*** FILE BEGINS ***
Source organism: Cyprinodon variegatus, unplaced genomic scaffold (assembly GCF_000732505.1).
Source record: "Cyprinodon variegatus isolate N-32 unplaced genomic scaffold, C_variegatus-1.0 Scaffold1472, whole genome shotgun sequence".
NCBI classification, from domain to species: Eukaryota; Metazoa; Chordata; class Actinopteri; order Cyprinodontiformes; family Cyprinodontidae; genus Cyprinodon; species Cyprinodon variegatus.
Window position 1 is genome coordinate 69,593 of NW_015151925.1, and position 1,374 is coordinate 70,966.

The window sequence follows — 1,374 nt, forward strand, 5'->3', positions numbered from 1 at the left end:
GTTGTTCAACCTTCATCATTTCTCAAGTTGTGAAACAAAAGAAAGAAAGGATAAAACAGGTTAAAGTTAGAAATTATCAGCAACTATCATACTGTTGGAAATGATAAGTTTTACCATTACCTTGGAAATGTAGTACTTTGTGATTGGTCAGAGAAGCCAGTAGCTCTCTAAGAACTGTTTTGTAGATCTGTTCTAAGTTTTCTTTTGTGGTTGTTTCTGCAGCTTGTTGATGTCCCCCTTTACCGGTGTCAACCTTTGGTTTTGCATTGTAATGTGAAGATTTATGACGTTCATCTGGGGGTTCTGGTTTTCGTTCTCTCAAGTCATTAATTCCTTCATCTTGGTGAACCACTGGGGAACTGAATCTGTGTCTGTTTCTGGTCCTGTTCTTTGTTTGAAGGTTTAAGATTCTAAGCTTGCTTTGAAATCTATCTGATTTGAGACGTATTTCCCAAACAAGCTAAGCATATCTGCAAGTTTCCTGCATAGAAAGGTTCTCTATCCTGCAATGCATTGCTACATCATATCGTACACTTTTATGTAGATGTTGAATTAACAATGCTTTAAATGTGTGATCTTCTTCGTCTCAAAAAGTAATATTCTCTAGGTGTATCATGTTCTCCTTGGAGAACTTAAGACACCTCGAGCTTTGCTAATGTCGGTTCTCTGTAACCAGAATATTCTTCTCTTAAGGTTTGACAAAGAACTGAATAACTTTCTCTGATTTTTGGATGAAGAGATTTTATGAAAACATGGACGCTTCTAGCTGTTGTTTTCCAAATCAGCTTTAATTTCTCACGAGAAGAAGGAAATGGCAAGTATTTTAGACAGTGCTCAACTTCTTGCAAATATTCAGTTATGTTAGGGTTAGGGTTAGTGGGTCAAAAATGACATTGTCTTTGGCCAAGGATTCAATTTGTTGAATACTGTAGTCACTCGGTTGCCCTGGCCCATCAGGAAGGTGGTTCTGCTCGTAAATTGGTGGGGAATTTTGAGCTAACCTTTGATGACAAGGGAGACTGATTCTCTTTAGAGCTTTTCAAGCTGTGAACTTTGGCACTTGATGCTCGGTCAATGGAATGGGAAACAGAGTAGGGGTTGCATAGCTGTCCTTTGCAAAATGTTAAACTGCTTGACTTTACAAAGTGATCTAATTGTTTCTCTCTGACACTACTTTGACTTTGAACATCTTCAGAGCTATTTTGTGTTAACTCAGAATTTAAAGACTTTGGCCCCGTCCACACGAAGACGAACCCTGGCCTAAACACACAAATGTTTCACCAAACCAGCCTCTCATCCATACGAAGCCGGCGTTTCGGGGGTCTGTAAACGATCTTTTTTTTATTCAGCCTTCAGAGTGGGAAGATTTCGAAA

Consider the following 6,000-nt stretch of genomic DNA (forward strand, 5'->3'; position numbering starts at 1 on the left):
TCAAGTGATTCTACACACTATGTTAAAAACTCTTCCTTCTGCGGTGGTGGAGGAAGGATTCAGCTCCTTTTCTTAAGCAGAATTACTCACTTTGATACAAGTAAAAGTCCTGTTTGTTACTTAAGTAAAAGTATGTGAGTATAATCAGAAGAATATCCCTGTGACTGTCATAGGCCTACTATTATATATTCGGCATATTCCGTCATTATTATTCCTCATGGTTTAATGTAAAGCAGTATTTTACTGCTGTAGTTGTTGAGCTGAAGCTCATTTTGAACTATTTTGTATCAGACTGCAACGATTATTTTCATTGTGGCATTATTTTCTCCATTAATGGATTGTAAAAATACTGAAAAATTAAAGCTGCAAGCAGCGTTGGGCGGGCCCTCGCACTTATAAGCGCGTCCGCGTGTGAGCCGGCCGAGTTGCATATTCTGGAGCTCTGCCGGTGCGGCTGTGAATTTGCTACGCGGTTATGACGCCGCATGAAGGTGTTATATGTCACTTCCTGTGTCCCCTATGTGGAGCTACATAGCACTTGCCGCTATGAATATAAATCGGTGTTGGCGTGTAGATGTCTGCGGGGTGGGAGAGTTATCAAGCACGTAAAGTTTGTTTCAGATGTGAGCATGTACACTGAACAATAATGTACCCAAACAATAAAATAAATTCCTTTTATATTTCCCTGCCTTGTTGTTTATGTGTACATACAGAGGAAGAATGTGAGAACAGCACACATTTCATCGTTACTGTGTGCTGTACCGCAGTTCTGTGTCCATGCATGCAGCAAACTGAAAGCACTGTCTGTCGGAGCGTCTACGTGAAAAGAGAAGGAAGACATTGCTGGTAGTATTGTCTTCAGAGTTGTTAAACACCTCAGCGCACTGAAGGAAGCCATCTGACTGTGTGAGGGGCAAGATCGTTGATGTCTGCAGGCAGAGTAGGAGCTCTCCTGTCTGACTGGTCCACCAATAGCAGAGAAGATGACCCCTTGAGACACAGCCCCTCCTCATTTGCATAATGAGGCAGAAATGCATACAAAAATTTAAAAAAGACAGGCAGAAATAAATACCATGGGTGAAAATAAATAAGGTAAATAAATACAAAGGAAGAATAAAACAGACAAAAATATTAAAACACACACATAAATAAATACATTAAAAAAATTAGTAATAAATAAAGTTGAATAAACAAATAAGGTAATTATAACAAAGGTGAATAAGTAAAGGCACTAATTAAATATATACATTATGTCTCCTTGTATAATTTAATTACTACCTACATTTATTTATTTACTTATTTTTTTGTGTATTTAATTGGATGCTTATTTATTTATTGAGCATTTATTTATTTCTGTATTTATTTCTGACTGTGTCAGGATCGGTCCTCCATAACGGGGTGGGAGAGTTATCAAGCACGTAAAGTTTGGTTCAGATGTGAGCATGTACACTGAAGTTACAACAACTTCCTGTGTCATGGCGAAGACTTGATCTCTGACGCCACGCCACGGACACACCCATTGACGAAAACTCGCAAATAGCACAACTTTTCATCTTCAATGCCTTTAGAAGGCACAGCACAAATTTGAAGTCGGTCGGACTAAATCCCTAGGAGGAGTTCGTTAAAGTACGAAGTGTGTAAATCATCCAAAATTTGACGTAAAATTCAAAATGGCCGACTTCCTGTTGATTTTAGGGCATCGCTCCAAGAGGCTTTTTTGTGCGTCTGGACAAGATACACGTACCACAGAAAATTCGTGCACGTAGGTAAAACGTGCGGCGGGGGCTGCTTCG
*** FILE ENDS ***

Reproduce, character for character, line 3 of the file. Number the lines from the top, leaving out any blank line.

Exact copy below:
NCBI classification, from domain to species: Eukaryota; Metazoa; Chordata; class Actinopteri; order Cyprinodontiformes; family Cyprinodontidae; genus Cyprinodon; species Cyprinodon variegatus.